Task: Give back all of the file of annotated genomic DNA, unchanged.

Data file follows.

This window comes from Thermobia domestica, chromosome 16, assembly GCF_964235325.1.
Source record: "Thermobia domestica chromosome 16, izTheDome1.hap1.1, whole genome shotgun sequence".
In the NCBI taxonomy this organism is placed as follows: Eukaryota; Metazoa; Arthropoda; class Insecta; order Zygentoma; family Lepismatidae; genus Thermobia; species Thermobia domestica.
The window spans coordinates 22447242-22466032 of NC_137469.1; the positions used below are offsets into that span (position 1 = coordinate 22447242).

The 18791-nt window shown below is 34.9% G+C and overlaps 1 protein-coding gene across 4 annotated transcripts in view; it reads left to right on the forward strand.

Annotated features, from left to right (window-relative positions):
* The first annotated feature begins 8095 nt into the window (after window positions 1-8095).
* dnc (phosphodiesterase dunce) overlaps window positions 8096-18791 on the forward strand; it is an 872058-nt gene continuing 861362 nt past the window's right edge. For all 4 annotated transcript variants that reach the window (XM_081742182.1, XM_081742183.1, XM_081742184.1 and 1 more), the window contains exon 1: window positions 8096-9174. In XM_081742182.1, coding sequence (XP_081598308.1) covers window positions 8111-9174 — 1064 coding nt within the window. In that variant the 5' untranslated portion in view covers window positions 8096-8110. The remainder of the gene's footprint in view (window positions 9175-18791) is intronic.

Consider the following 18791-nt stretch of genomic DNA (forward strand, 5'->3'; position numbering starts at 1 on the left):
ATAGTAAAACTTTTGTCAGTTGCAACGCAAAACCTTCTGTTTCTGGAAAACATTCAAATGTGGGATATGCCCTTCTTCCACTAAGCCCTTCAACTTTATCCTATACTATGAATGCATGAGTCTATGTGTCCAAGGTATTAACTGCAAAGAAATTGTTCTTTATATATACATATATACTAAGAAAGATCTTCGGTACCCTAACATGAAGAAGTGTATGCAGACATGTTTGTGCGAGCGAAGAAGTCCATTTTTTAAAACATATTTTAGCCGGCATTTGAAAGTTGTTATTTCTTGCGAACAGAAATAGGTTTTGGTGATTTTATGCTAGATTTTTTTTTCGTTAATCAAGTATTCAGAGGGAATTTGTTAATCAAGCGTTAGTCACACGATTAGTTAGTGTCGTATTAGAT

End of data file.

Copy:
This window comes from Thermobia domestica, chromosome 16, assembly GCF_964235325.1.
Source record: "Thermobia domestica chromosome 16, izTheDome1.hap1.1, whole genome shotgun sequence".
In the NCBI taxonomy this organism is placed as follows: Eukaryota; Metazoa; Arthropoda; class Insecta; order Zygentoma; family Lepismatidae; genus Thermobia; species Thermobia domestica.
The window spans coordinates 22447242-22466032 of NC_137469.1; the positions used below are offsets into that span (position 1 = coordinate 22447242).

The 18791-nt window shown below is 34.9% G+C and overlaps 1 protein-coding gene across 4 annotated transcripts in view; it reads left to right on the forward strand.

Annotated features, from left to right (window-relative positions):
* The first annotated feature begins 8095 nt into the window (after window positions 1-8095).
* dnc (phosphodiesterase dunce) overlaps window positions 8096-18791 on the forward strand; it is an 872058-nt gene continuing 861362 nt past the window's right edge. For all 4 annotated transcript variants that reach the window (XM_081742182.1, XM_081742183.1, XM_081742184.1 and 1 more), the window contains exon 1: window positions 8096-9174. In XM_081742182.1, coding sequence (XP_081598308.1) covers window positions 8111-9174 — 1064 coding nt within the window. In that variant the 5' untranslated portion in view covers window positions 8096-8110. The remainder of the gene's footprint in view (window positions 9175-18791) is intronic.

Consider the following 18791-nt stretch of genomic DNA (forward strand, 5'->3'; position numbering starts at 1 on the left):
ATAGTAAAACTTTTGTCAGTTGCAACGCAAAACCTTCTGTTTCTGGAAAACATTCAAATGTGGGATATGCCCTTCTTCCACTAAGCCCTTCAACTTTATCCTATACTATGAATGCATGAGTCTATGTGTCCAAGGTATTAACTGCAAAGAAATTGTTCTTTATATATACATATATACTAAGAAAGATCTTCGGTACCCTAACATGAAGAAGTGTATGCAGACATGTTTGTGCGAGCGAAGAAGTCCATTTTTTAAAACATATTTTAGCCGGCATTTGAAAGTTGTTATTTCTTGCGAACAGAAATAGGTTTTGGTGATTTTATGCTAGATTTTTTTTTCGTTAATCAAGTATTCAGAGGGAATTTGTTAATCAAGCGTTAGTCACACGATTAGTTAGTGTCGTATTAGAT